WASHINGTON — Jafor Iqbal wonders if advisers are from Mars and retirees are from Venus.
It's a vast gap between these two groups, especially when it comes to what each thinks are the risks in retirement, Iqbal, LIMRA International Inc.'s associate management director of retirement research, said at the group's retirement industry conference last week.
When asked in a survey to rank retirement risks in order of importance, Iqbal said retirees named healthcare as their top priority, followed by inflation, volatility and, lastly, longevity (how long their money will last).
Advisers rank longevity as their top priority on behalf of clients, followed by volatility, health care and inflation.
What do these differences mean for the more than 40 million retired Americans and their advisers?
For one, it means there is a significant lack of communication and understanding about what clients want and how advisers can help. This gap may lead pre-retirees and retirees to make poor decisions regarding their futures.
Here's an example: Iqbal said only one in six retirees is able to work in retirement, yet 58% plan to do so. "Advisers need to warn their clients that they can't depend on working in retirement, because their age, health and skill set may prevent them from doing so."
According to the LIMRA study, most advisers do not always counsel clients about some critical risks that could affect their financial security in retirement. The report surveyed retirees age 55 to 80 with $200,000 of investible assets who have been retired for one to 10 years.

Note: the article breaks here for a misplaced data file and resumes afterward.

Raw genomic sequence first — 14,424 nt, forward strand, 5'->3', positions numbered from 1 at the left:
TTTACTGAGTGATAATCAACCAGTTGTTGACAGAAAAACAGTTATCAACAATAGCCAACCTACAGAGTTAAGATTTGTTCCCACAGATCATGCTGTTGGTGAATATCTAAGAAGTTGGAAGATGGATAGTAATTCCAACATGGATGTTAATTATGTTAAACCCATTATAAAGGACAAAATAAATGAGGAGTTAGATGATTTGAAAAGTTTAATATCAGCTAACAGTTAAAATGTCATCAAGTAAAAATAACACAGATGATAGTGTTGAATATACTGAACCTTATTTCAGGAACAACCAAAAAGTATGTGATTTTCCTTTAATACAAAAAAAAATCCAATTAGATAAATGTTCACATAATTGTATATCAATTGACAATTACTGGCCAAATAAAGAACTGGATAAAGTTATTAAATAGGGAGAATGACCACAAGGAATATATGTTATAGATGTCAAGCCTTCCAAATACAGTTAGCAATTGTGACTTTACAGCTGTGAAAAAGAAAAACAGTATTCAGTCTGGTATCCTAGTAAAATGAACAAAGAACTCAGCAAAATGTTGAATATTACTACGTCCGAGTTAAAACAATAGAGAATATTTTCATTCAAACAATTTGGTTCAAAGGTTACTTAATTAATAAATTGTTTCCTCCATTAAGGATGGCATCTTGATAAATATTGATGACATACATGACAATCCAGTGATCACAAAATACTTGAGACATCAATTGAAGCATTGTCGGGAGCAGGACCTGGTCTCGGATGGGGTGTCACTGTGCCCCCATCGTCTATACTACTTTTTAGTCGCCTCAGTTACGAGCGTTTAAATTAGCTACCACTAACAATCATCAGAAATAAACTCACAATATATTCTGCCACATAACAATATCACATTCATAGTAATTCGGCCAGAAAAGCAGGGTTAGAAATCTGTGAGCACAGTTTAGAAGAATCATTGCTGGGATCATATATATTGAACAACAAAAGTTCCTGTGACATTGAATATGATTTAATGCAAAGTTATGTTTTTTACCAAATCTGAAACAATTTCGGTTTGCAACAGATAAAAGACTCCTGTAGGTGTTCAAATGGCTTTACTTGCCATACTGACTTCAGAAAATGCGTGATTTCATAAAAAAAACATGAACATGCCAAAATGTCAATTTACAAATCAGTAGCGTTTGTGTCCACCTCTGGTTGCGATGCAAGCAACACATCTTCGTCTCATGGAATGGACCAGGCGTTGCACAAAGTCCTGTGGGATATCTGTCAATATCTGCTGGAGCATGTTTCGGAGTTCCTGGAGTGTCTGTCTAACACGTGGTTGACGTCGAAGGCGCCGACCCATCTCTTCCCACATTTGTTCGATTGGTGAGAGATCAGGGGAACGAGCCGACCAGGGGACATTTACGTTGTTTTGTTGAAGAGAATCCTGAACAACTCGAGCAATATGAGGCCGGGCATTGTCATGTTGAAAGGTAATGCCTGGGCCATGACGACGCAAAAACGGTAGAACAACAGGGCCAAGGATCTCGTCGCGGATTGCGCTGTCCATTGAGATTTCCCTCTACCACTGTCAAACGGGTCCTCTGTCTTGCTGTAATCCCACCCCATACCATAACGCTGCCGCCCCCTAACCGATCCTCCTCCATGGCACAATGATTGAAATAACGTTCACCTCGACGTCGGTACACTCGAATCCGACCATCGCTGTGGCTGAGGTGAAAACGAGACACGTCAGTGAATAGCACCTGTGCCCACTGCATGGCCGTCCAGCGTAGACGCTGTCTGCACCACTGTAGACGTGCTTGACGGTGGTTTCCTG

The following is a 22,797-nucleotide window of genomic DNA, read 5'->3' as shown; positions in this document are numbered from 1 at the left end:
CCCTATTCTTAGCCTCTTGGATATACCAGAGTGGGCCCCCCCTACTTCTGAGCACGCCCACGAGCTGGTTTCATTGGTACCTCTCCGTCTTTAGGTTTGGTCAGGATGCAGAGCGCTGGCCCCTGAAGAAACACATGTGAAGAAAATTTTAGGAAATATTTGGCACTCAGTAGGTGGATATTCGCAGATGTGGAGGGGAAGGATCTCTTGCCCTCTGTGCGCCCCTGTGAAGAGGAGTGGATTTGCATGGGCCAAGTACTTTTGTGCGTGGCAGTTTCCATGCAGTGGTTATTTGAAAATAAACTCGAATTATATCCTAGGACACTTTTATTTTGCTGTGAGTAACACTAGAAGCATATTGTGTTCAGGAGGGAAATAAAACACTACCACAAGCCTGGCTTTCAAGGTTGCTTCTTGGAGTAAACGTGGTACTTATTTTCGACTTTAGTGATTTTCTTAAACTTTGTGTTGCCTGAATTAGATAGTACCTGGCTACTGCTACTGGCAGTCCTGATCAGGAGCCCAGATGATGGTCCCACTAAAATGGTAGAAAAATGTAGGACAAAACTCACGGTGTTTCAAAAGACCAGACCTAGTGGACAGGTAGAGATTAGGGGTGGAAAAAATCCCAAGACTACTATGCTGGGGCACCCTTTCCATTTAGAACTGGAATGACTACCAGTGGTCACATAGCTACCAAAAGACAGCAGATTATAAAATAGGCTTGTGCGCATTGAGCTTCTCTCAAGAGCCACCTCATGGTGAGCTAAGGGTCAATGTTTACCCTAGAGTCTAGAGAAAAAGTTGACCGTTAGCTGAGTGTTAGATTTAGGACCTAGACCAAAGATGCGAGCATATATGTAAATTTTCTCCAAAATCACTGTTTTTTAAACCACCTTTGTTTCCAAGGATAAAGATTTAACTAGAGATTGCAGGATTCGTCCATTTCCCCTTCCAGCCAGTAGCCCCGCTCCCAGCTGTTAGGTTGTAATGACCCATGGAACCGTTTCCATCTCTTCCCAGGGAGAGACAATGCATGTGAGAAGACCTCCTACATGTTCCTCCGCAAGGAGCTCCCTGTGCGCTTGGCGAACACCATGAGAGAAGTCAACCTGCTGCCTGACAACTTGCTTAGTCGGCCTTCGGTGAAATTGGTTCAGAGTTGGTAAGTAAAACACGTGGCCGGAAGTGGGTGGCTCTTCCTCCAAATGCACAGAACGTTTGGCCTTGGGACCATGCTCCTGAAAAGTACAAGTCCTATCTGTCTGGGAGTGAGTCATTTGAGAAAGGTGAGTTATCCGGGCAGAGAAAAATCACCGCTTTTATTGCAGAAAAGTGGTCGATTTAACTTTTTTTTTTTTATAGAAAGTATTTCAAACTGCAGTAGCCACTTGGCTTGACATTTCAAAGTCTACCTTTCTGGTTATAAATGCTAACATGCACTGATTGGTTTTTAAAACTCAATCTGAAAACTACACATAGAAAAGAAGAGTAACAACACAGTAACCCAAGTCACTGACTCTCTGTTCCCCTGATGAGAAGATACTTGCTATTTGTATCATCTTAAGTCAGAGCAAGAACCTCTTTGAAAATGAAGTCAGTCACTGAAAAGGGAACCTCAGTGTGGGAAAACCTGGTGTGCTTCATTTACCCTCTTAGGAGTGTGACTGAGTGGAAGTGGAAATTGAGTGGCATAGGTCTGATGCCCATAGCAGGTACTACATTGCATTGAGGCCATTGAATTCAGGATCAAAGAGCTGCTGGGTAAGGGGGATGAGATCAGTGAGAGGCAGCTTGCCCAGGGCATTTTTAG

Marie Rice, a corporate vice president and director of LIMRA Retirement Research, said in an interview at the conference that although most advisers are careful about managing their clients' assets in retirement, they are not addressing some key issues and may be putting clients' long-term financial well being in danger.
"Basic retirement planning should include things like: when a client should retire; planning expenses and income in retirement; ordering assets from which withdrawals should be made; and planning any minimum distributions," Rice said.
Yet, the research revealed that fewer than four in 10 retirees have some sort of plan that lowered the risk that their money would run out during retirement, and nearly 25% had more than $100,000 of debt, according to LIMRA.
Respondents said most advisers are not actually helping with the details of retirement income. For retirees using advisers, 45% said their adviser did not talk to them about minimizing exposure to retirement risk, 42% said their adviser did not talk about which assets should be drawn for income, 41% said their adviser did not talk about minimizing the amount of taxes paid in retirement, 29% said they did not talk about determining which assets should be used first, 27% did not talk about planning for expenses and income in retirement and 13% did not advise on when to retire.
But a separate online study of 922 advisers that LIMRA conducted in September and October found that 90% of advisers are actively involved in retirement planning; 77% are managing assets; 73% do expense planning; 66% advise when to claim Social Security and 62% advise when to claim pension plans.
Why the disconnect?
For one, Rice said, when clients look at their statements, they see a large lump of money. They are not dividing the big pot to see how much monthly income they will actually have in retirement. "Logic doesn't always work with retirees," she said. "Emotions get involved. Retirees and pre-retirees need to be shown how much monthly income they will have, not large buckets of money."
To help advisers help their clients, LIMRA identified five questions pre-retirees and retirees should ask advisers when developing a retirement plan: When do you want to retire? How do you expect to plan for your expenses and income? Which funds does it make sense to draw from first? Do you know that annuities have minimum distributions you need to perform, and that if you don't perform them there are penalties? What are the retirement risks you worry about, and which ones should you be worrying about?
By answering these questions, Rice said, retirees and advisers should be inspired "to develop a plan that will enable the retirees to live comfortably for the rest of their lives."